Between Van Gogh and Volcker

After reading a column by Paul Volcker in Today’s New York Times on the need to regulate the financial system, I couldn’t help drifting to two incidents that took place this past week.

I should warn the readers that the two true stories they’re about to read are scary.

A student of mine walked in to my office last week to ask questions about a pesky homework assignment. (My class is just a requirement he has to take). Looking at the wall behind his professor and feeling an advantage to being  friendly with him, he asked:

–  “Did you paint these?”

– “No”, I said, trying to hide a perplexed look.

-“Oh, did your kids paint them?”. His eyes widened.

-“No”, I said this time,  trying to hide a clenched fist under my desk. “They’re Van Gogh’s and Monet’s, ‘Starry Nights’ and ‘Water Lilies’ “.

-“Oh”, he shrugged. If there was an embarrassment vibe emanating from him, I couldn’t feel it. 

Trying to wear the friendly hat myself (hiding an ulterior motive, of course), I asked:

-“So…how are you doing in your other classes?”

-“Mostly B’s, with some A’s”, he proudly announced. 

The second incident took place at the mall yesterday. I was taking advantage of one of the weekly “Last-Chance Super Sale” at the local department store. The cashier asked me if I wanted an in-store credit card and save even more.

-“I dont like to own more than one credit card”, I said  matter- of- factly. “With identity theft as rampant as it is and all”, I volunteered.  She looked pleasantly surprised and said:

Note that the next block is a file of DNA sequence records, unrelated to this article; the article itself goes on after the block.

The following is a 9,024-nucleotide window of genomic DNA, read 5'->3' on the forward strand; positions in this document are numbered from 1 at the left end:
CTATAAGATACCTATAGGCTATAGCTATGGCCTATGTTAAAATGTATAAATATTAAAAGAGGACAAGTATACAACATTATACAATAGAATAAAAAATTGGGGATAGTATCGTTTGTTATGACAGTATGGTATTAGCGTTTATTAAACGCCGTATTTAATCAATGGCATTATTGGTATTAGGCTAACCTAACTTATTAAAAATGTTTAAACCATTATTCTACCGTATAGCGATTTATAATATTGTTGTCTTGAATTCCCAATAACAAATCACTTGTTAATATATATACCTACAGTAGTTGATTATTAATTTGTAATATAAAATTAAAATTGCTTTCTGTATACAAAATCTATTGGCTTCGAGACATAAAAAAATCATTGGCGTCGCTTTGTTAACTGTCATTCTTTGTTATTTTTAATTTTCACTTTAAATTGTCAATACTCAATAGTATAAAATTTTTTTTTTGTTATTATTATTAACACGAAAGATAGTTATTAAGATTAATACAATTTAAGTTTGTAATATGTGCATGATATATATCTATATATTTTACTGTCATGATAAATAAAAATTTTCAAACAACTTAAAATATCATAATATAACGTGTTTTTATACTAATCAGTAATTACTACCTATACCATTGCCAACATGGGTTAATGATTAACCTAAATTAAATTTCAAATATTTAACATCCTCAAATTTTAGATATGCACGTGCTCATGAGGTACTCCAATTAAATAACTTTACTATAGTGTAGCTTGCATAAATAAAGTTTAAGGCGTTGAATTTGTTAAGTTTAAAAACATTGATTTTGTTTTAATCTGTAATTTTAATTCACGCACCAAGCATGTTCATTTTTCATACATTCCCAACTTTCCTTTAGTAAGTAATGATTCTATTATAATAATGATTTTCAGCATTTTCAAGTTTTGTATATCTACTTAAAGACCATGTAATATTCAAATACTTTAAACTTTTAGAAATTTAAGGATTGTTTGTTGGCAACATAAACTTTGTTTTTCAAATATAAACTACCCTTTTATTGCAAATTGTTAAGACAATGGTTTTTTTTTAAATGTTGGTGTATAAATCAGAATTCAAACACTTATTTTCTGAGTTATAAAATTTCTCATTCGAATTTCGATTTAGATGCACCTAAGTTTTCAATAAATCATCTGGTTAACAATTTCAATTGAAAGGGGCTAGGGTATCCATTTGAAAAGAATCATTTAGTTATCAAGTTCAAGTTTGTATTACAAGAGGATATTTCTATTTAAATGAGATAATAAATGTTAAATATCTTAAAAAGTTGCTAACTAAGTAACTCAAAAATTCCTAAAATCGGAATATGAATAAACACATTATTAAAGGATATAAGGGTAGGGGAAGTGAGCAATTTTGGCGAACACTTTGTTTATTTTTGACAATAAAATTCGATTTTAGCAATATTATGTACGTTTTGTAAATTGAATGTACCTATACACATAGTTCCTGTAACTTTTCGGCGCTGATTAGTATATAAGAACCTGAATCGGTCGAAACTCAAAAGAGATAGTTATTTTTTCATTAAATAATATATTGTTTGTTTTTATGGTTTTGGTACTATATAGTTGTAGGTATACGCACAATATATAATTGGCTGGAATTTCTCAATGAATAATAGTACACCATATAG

-“You know, apart from identity theft, credit cards are bad habits. They encourage people to live beyond their means”. 

Feeling she got my interested look, she declared in  a giddy tone reserved for “Eureka!”  moments:

-“Why do you think the country is in such an economic mess? We American live beyond our means”.

Just to make sure I understood whom  she meant by “we American”, I asked:

-“You’re not saying that average folks with more than one credit card in their pockets have brought the world economy down on its knees, wiped out people’s life-time savings,  created endless lines of jobless people, and caused the worst economic crisis we have seen since the great depression, are you?”

The recent college grad part-timer, wasted no nanosecond:

-“That is exactly what I am saying. Furthermore, I wish our president stopped giving money away in the form of stimulus packages so people would stop spending”, she added triumphantly.

I  contented myself with the greatly reduced priced of the coat I bought  and exited the place as gracefully as I could.

Good luck to Paul Volcker and the president in  trying not to cut their ears while  attempting to lay out a lucid and sensible case to regulate derivatives to a society in which the two horror stories  above are not uncommon and they’re  not taken out of a Steven King novel either.

ekwaysan.

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